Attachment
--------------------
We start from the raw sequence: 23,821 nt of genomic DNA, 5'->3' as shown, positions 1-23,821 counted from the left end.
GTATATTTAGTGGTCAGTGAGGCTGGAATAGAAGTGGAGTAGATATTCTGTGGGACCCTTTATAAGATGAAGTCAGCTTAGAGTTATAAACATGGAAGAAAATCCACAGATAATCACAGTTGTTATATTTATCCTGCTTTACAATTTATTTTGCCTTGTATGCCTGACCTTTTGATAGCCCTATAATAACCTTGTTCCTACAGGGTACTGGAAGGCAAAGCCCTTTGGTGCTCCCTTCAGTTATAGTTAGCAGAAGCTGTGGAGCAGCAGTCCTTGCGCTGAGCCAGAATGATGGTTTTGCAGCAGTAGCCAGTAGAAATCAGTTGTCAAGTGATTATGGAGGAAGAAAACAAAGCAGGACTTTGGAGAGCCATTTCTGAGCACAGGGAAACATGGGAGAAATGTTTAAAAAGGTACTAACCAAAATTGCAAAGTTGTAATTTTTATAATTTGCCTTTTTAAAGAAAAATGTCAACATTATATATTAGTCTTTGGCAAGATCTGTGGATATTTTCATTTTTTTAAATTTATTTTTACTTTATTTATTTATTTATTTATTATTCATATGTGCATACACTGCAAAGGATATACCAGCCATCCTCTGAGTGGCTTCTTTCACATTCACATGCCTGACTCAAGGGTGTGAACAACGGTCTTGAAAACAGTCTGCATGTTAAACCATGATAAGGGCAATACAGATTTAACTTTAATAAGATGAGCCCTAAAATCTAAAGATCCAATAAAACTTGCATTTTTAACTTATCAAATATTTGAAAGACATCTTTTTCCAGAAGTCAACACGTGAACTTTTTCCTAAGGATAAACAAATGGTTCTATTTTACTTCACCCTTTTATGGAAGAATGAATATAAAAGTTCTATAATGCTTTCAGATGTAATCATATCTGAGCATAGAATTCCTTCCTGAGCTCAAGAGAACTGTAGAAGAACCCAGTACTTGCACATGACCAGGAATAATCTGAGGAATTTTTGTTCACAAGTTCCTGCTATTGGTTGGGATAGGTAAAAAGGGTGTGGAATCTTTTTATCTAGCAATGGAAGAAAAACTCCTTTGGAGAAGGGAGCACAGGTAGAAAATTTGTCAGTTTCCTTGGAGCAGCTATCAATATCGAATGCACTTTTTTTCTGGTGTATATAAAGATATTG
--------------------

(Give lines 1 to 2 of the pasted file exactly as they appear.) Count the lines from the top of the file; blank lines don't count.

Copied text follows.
We start from the raw sequence: 23,821 nt of genomic DNA, 5'->3' as shown, positions 1-23,821 counted from the left end.
GTATATTTAGTGGTCAGTGAGGCTGGAATAGAAGTGGAGTAGATATTCTGTGGGACCCTTTATAAGATGAAGTCAGCTTAGAGTTATAAACATGGAAGAAAATCCACAGATAATCACAGTTGTTATATTTATCCTGCTTTACAATTTATTTTGCCTTGTATGCCTGACCTTTTGATAGCCCTATAATAACCTTGTTCCTACAGGGTACTGGAAGGCAAAGCCCTTTGGTGCTCCCTTCAGTTATAGTTAGCAGAAGCTGTGGAGCAGCAGTCCTTGCGCTGAGCCAGAATGATGGTTTTGCAGCAGTAGCCAGTAGAAATCAGTTGTCAAGTGATTATGGAGGAAGAAAACAAAGCAGGACTTTGGAGAGCCATTTCTGAGCACAGGGAAACATGGGAGAAATGTTTAAAAAGGTACTAACCAAAATTGCAAAGTTGTAATTTTTATAATTTGCCTTTTTAAAGAAAAATGTCAACATTATATATTAGTCTTTGGCAAGATCTGTGGATATTTTCATTTTTTTAAATTTATTTTTACTTTATTTATTTATTTATTTATTATTCATATGTGCATACACTGCAAAGGATATACCAGCCATCCTCTGAGTGGCTTCTTTCACATTCACATGCCTGACTCAAGGGTGTGAACAACGGTCTTGAAAACAGTCTGCATGTTAAACCATGATAAGGGCAATACAGATTTAACTTTAATAAGATGAGCCCTAAAATCTAAAGATCCAATAAAACTTGCATTTTTAACTTATCAAATATTTGAAAGACATCTTTTTCCAGAAGTCAACACGTGAACTTTTTCCTAAGGATAAACAAATGGTTCTATTTTACTTCACCCTTTTATGGAAGAATGAATATAAAAGTTCTATAATGCTTTCAGATGTAATCATATCTGAGCATAGAATTCCTTCCTGAGCTCAAGAGAACTGTAGAAGAACCCAGTACTTGCACATGACCAGGAATAATCTGAGGAATTTTTGTTCACAAGTTCCTGCTATTGGTTGGGATAGGTAAAAAGGGTGTGGAATCTTTTTATCTAGCAATGGAAGAAAAACTCCTTTGGAGAAGGGAGCACAGGTAGAAAATTTGTCAGTTTCCTTGGAGCAGCTATCAATATCGAATGCACTTTTTTTCTGGTGTATATAAAGATATTG